Saturday, April 12, 2014

// S W I N G S & S T I L L N E S S //

This was going to be a post with photos from Johnny's first trip to the park and time spent as a family, but as I was thinking it over in my head it started turning into something else. Everyday this week I have attempted to go through pictures and put this post together but it has not been possible due to a certain little man who is now mobile. Johnny goes bananas whenever he sees the computer or the camera and won't rest until he can sink his teeth into one of them. I simply can't use them unless he is sleeping. Over and over I find myself getting so frustrated with how little I am able to do while being home with Johnny.

I have chosen to be a stay-at-home-mom. You all know that I want to do this and have wanted it for many years. And I love it.  But at the same time, it is a sacrifice to stay home with a baby. I am a multi-tasker.  I like to get things done, keep the house clean, stay on top of laundry, make good meals, and do creative and meaningful projects. But some days all I can claim to have accomplished is reheating leftovers and walking Johnny up and down the hallway a billion times. And to be perfectly honest, it just doesn't always feel that fulfilling

Lately I have been thinking about some plans and projects I would like to accomplish. But at the same time I have been feeling like I am entering a season of life where I will be putting many of my ambitions aside and making my family my ambition. Not because I am dutifully putting aside ambitions for motherhood, but because my ambitions will be waiting for me, ready to be dusted off, when the time is right.  But motherhood is here, it's now, this is my shot.  My child, who is my blood, is here and I am all he wants and I get to shape him into the man he will become. And as cliche as it sounds, I know this time of him as baby is so fleeting.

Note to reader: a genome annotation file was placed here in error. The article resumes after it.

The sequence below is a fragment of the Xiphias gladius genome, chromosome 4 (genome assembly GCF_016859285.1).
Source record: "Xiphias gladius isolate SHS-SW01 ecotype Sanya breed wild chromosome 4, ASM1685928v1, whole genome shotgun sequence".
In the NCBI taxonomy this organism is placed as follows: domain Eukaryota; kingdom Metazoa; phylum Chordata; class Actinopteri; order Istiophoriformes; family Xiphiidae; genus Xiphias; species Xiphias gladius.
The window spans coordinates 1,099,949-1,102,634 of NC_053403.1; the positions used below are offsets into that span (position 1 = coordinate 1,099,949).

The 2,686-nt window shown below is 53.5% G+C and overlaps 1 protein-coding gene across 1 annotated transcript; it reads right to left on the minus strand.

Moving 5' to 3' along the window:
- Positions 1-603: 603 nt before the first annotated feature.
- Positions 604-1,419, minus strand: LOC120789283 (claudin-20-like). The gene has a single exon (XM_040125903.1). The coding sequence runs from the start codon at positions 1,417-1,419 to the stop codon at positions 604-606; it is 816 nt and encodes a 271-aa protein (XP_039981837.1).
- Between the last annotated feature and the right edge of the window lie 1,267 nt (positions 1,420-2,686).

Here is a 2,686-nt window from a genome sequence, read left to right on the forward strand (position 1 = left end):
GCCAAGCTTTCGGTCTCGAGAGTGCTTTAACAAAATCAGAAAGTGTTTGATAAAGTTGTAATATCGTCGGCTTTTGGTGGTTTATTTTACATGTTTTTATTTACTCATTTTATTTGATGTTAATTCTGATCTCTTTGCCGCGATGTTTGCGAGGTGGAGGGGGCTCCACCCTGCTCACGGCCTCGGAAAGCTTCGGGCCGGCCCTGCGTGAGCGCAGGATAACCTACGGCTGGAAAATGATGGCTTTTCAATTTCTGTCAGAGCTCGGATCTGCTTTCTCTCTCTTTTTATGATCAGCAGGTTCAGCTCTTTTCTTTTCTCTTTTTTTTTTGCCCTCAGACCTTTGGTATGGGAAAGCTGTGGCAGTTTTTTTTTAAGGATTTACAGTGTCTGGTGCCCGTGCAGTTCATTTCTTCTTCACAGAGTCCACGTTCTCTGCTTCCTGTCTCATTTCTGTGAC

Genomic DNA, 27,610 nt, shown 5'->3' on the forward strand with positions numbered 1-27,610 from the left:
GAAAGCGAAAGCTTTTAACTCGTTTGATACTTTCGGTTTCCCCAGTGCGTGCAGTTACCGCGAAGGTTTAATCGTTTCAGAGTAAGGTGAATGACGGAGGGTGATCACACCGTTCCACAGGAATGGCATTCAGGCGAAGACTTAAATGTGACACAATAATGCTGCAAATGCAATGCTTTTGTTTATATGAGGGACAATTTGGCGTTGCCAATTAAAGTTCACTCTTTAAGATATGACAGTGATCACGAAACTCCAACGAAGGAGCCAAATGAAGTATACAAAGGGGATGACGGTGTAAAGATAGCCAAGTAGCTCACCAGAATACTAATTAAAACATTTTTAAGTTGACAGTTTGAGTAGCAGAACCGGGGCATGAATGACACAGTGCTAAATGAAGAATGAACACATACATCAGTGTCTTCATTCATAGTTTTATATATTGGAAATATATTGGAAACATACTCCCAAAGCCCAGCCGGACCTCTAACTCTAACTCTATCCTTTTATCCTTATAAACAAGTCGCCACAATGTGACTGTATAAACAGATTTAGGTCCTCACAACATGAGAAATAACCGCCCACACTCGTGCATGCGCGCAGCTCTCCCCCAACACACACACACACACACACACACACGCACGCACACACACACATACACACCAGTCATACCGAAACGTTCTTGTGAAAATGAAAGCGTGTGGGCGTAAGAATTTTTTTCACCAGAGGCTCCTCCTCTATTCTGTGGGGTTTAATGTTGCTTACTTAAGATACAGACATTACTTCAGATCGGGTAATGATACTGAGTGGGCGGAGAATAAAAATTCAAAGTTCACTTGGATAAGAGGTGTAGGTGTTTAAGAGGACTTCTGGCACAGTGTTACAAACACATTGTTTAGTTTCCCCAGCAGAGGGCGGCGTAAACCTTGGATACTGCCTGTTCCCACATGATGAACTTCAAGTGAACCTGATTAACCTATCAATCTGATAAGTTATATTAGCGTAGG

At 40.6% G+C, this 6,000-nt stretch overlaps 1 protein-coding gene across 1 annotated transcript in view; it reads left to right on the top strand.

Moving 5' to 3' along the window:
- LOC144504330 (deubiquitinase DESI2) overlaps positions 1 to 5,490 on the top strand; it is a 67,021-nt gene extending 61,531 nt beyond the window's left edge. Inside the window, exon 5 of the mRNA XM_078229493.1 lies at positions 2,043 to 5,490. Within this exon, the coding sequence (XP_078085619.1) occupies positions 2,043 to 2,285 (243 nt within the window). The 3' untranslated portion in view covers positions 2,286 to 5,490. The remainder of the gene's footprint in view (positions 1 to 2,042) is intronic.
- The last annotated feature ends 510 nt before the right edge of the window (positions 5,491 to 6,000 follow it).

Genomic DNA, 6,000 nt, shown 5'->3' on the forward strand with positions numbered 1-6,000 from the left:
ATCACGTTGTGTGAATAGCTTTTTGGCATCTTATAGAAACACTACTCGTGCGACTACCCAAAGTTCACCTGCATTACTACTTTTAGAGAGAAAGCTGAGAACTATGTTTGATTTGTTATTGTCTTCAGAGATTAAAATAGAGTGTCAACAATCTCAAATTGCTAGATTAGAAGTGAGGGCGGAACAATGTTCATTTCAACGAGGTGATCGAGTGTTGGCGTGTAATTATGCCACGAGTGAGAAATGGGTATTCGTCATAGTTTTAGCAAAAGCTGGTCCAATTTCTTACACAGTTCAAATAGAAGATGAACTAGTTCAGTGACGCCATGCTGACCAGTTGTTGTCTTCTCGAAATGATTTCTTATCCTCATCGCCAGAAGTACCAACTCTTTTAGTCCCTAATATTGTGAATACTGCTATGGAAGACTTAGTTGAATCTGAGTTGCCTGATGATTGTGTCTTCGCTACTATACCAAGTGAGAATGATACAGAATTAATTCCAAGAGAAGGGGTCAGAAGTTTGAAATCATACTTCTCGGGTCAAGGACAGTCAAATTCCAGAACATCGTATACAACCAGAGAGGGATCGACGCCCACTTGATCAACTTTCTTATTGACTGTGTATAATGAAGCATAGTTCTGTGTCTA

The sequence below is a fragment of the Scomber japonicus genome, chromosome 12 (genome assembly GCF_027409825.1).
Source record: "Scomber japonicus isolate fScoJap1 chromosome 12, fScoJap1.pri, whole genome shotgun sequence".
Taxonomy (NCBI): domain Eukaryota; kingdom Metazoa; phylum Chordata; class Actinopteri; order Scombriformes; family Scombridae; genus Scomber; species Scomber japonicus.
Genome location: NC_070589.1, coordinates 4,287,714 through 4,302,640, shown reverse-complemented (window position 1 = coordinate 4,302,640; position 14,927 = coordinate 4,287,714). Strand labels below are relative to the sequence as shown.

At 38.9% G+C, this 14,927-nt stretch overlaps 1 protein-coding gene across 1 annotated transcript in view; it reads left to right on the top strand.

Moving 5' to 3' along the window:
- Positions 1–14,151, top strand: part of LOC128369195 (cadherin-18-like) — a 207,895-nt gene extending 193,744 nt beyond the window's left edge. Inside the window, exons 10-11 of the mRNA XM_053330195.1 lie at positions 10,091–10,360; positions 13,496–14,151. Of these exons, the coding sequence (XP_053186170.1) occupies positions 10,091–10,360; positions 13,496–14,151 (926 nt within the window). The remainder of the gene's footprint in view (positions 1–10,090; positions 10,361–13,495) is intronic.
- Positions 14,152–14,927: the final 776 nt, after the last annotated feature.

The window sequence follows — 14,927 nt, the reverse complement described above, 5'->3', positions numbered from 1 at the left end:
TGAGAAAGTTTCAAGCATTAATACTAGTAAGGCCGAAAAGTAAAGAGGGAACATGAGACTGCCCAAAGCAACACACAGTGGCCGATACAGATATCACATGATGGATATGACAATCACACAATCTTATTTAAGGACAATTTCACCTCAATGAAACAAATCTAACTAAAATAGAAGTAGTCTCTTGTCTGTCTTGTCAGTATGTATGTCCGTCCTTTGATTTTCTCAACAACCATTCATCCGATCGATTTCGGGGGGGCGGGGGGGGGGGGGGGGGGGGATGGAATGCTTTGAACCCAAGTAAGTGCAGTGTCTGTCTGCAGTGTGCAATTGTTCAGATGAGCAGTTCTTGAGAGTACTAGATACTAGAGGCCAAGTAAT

So I am officially letting myself off the hook. I don't need to be productive every minute of the day. The house does not need to be immaculate. I don't need to be the greatest blogger on the www. But I do need to be present for my child's life.

In the past I have been known to be discontent with my situation in life. When I was single I just wanted to be married.  When I was married I just wanted to be a mother. Now I'm a mother and I just start a business? To create art? I'm not even sure. But I think when the Lord said, "be still and know that I am God" He's also saying to me "Be content with where I have placed you."


Last weekend was beautiful. The sun was shining, it was warm outside, so we did the only logical thing to do, put some champagne in a water bottle (left over from brunch)(and no, we don't always have champagne with brunch) and take a family walk. Johnny and I have been walking almost everyday, but it was do nice to go with Alex. We decided to go to the nearby park and see if Johnny was ready for the baby swing. Turns out he was!

We had some great family time and pictures to prove it. Some day when Johnny is grown we'll look back and remember when....

Monday, April 7, 2014

// N I C U d i a r i e s: C A I L A 'S S T O R Y //